And who benefited from this largesse? In House races, 18 of the top 20 recipients of pharmaceutical-industry money were Republican. Four of the top five among Senate candidates were also Republican. (The number one beneficiary was Pennsylvania’s Republican Rick Santorum, who couldn’t manage to keep his seat despite $450,000 in contributions from Big Pharma.)

Clearly, the industry believed it had a vested interest in the outcome of last year’s elections. While Big Pharma’s generosity didn’t achieve for them the desired results, the industry must surely remain thankful for the decade of enormous success that Republicans helped usher in. Perhaps nothing was more greatly appreciated by drug companies than the controversial prescription drug plan known simply is “Part D.”


When Part D of the Republican-backed 2003 Medicare Modernization Act was signed into law, many industry observers thought it might as well have had a ribbon and a bow tied around it–a munificent gift for the pharmaceutical and insurance industries. The federal program subsidizes the cost of prescription drugs for Medicare beneficiaries by having patients enroll in a variety of private insurance plans. It went into effect on January 1, 2006, much to the chagrin of a coalition of legislators and consumer advocates.

There has been a ton of criticism leveled at the Part D plan: complicated enrollment choices, inconsistency in what drugs are covered, difficulty in changing plans, etc. However, the two biggest issues–the ban on direct negotiations by the government with drug companies and the so-called “donut hole” coverage gap–are driving the reform process among Democrats.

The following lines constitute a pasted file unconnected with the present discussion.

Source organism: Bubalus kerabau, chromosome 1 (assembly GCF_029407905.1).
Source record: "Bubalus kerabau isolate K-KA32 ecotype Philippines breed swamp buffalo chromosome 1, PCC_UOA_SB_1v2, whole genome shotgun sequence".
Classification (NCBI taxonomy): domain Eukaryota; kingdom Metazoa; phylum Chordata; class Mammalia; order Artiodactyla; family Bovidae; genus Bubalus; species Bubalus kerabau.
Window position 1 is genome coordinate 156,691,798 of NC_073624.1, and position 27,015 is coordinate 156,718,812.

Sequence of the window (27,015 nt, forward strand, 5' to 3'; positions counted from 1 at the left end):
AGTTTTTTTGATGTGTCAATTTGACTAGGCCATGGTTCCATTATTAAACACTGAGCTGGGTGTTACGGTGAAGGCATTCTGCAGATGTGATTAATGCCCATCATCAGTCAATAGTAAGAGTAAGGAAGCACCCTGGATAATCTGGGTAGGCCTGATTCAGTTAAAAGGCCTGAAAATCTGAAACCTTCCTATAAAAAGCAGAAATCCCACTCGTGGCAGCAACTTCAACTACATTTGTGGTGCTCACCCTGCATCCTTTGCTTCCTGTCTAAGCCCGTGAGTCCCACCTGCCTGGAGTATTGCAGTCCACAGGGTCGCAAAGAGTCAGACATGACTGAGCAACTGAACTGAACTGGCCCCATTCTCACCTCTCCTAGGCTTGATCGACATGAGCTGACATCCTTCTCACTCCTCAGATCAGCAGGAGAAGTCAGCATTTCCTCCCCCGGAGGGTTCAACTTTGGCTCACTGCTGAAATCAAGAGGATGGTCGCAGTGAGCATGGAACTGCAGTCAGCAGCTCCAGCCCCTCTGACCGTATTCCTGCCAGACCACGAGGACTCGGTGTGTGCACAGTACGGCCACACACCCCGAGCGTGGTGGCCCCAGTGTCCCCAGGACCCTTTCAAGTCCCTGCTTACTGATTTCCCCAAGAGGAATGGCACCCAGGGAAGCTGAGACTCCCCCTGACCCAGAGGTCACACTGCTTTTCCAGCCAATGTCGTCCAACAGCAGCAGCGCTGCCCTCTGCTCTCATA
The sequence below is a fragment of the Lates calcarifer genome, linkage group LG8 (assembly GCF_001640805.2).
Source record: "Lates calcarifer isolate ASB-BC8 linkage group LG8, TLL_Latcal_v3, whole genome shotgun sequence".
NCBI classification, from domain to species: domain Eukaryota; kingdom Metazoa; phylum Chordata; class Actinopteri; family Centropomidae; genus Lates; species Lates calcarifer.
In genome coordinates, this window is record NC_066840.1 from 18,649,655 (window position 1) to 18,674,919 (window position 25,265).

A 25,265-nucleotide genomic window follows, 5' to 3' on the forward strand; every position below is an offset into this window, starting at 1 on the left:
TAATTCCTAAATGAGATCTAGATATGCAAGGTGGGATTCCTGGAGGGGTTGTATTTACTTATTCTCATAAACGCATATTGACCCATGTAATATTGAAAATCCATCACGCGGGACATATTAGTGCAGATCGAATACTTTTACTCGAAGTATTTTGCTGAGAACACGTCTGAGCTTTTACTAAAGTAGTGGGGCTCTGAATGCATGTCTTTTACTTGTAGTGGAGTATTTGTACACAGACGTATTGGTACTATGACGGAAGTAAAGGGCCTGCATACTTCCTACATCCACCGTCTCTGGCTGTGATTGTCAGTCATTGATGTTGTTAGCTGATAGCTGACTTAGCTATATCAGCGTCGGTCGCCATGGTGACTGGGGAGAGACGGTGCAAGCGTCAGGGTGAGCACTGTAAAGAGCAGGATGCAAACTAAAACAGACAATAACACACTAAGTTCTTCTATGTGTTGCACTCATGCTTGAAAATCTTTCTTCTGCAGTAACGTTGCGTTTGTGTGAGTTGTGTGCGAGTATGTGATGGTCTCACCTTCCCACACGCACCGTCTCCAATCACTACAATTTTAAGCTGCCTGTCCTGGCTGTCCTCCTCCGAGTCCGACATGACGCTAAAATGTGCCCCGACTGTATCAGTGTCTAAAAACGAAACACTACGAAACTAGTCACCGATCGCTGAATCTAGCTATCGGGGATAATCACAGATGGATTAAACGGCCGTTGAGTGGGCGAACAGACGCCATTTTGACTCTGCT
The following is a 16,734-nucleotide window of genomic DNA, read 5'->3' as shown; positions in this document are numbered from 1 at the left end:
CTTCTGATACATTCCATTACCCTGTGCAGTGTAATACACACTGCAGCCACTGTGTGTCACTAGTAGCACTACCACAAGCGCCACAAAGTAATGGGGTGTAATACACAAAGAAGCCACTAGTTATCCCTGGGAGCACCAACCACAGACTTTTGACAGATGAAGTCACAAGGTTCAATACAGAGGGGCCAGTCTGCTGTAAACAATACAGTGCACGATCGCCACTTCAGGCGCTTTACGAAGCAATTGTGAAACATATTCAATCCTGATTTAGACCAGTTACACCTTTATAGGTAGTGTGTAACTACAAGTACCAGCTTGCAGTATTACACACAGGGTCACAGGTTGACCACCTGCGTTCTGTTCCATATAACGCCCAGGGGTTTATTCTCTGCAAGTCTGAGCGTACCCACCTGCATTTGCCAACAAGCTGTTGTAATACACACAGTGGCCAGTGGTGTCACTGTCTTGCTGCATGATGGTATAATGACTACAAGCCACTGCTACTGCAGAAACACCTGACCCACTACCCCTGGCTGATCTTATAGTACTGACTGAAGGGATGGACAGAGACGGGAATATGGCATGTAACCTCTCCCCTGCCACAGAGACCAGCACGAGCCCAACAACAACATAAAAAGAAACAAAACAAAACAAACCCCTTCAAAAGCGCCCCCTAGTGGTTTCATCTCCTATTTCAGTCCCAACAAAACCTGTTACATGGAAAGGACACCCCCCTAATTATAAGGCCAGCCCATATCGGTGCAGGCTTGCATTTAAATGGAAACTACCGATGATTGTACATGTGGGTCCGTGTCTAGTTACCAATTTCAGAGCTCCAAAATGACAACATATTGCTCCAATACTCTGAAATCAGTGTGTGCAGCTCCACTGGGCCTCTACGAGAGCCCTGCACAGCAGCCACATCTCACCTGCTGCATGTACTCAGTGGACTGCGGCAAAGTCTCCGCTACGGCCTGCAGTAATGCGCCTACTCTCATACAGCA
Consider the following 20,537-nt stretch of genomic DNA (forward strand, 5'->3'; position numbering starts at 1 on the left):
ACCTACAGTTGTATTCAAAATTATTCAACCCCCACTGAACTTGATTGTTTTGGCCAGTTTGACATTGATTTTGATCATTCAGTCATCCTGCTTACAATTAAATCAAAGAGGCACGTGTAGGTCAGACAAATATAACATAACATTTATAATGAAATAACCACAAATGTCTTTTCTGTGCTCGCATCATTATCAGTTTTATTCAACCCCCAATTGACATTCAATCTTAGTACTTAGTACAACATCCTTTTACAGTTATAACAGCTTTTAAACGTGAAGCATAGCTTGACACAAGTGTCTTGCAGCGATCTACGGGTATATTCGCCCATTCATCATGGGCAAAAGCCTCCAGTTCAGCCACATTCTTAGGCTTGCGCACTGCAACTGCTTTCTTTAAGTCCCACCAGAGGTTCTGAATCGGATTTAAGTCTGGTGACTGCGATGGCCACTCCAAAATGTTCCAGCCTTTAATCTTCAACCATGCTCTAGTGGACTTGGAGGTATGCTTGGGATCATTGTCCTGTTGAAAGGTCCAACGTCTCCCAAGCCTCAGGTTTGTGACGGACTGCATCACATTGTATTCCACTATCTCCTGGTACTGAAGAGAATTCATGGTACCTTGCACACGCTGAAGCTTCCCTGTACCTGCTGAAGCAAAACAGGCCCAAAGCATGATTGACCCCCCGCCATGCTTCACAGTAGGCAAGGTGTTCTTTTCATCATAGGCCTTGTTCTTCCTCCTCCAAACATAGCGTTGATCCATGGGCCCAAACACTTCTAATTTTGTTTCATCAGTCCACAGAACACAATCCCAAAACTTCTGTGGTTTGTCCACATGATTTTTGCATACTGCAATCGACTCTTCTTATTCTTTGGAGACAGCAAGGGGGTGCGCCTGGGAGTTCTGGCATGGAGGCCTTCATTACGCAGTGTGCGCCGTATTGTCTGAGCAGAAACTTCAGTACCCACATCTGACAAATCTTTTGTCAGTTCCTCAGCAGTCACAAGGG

The desire for direct negotiations between Medicare and pharmaceutical manufacturers is one of the top issues for Democrats in the new Congress–so much so that it’s one of the party’s “First 100 Hours” priorities. (Debate over the issue is slated for later this week.)

A week after the 2006 elections, a New York Times editorial noted: “Michael Leavitt, the secretary of health and human services, says he does not want the power to negotiate drug prices for Medicare beneficiaries, but Democrats should give it to him anyway…. The 2003 Medicare drug law–written by a Republican-dominated Congress in thrall to big drug company contributors–explicitly prohibits the federal government from negotiating drug prices or establishing a list of preferred drugs…. The approach that most appeals to us would direct the secretary of health and human services to set up one or more government-operated drug plans to compete with the private plans.”

For the most part, this is the tack that House Speaker Nancy Pelosi and her Democratic cohorts are taking as part of their Medicare reform proposal, which they’ve dubbed Democratic Prescription for Change. However, their proposal would have the government negotiating on behalf of the private drug plans, not competing against them. Proponents of direct negotiations cite the example of the U.S. Veterans Administration as proof of potential cost reductions. Currently, the VA is allowed to negotiate directly with drug companies, and this has resulted in significant discounts for their medication–sometimes as much as 50 percent or more.